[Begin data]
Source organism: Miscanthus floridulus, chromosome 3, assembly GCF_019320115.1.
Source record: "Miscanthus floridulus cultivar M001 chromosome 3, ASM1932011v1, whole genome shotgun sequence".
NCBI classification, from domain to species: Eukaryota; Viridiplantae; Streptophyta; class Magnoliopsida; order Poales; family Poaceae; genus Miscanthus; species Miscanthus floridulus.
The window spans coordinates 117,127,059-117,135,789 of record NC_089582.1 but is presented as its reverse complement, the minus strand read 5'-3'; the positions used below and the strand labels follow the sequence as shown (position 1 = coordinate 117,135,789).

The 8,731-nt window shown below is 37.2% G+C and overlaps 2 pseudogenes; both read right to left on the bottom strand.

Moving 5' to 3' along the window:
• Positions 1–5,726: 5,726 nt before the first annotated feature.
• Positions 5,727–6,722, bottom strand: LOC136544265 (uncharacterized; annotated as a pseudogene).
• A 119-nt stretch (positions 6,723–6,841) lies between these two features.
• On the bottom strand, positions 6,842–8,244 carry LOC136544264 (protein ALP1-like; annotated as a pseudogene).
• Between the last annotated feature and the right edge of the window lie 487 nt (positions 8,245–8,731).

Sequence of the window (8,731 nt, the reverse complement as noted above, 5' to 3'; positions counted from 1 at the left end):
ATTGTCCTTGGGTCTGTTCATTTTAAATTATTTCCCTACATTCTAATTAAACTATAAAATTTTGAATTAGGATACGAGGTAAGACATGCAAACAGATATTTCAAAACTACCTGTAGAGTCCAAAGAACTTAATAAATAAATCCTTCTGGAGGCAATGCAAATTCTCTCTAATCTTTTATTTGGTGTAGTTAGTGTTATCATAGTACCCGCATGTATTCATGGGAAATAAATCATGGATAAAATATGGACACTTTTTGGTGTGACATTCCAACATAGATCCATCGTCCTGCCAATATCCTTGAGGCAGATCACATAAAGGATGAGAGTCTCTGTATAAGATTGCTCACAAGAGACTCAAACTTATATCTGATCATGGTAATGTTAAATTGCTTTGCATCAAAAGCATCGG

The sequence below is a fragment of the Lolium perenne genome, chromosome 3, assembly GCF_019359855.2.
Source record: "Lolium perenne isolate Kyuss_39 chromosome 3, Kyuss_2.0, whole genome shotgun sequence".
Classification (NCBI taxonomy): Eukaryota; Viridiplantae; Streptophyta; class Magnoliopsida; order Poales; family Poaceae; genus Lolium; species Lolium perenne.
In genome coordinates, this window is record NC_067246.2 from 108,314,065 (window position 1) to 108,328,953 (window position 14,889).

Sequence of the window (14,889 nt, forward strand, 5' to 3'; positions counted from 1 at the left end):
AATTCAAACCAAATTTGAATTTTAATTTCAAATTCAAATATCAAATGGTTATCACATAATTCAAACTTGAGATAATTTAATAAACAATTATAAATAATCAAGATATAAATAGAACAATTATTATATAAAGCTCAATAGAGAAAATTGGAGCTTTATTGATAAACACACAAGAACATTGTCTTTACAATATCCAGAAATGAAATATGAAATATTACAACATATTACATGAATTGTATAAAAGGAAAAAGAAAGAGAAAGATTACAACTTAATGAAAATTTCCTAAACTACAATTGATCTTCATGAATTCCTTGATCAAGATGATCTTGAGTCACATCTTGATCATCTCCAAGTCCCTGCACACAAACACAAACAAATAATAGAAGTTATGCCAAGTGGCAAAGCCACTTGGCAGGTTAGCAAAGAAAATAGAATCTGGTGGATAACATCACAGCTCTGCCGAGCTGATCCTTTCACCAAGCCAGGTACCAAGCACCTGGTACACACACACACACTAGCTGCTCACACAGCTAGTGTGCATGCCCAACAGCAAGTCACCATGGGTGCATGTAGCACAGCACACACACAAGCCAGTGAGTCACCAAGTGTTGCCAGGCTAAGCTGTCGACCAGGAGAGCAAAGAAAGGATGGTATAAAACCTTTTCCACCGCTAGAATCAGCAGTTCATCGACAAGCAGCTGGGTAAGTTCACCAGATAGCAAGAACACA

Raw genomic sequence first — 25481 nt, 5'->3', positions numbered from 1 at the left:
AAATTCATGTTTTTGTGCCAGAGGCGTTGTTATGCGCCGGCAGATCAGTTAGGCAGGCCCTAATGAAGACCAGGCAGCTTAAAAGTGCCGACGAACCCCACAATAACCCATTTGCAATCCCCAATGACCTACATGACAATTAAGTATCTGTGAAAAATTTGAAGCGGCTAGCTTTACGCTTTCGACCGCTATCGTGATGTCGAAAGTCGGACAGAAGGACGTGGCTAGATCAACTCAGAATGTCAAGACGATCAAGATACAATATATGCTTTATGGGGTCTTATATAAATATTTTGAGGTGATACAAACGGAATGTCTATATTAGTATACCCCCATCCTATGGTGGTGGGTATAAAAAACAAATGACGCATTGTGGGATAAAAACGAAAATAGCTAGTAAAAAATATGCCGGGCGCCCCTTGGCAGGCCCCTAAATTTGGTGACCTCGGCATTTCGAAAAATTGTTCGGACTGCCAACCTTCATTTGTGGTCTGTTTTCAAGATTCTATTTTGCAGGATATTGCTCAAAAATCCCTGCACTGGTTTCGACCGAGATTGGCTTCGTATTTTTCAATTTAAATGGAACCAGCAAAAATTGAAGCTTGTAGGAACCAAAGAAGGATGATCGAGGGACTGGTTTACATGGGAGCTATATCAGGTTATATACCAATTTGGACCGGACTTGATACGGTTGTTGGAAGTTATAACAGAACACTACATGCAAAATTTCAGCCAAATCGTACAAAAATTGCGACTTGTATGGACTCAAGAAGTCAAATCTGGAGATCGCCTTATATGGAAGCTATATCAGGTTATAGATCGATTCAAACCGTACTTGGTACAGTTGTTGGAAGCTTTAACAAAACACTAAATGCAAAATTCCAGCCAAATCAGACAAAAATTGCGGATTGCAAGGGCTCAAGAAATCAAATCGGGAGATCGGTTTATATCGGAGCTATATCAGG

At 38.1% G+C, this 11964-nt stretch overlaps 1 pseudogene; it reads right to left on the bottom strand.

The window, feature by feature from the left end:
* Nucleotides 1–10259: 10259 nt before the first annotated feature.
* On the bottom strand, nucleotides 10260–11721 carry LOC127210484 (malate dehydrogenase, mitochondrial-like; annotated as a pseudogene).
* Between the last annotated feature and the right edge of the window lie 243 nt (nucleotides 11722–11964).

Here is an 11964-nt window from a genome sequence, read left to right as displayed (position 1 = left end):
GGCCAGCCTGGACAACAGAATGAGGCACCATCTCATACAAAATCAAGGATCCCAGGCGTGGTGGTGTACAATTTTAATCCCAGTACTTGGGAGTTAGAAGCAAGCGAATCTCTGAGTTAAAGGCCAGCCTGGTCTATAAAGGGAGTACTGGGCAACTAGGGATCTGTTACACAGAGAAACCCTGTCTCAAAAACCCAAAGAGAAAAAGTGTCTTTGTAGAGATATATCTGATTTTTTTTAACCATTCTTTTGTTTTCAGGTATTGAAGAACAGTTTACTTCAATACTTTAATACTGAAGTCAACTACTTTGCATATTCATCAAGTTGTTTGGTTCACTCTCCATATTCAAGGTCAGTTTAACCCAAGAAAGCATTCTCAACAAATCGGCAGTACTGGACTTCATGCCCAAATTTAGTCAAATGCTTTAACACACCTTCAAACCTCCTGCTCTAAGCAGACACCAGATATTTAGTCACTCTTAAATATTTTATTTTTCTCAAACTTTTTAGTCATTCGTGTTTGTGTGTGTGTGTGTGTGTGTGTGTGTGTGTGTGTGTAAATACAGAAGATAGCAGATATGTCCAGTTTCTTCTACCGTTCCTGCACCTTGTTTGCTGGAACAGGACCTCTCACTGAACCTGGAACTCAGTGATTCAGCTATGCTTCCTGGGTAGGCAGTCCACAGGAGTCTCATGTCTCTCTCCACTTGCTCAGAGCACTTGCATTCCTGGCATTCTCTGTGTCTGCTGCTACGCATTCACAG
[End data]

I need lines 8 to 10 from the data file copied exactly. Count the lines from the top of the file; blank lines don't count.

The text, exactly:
• Positions 5,727–6,722, bottom strand: LOC136544265 (uncharacterized; annotated as a pseudogene).
• A 119-nt stretch (positions 6,723–6,841) lies between these two features.
• On the bottom strand, positions 6,842–8,244 carry LOC136544264 (protein ALP1-like; annotated as a pseudogene).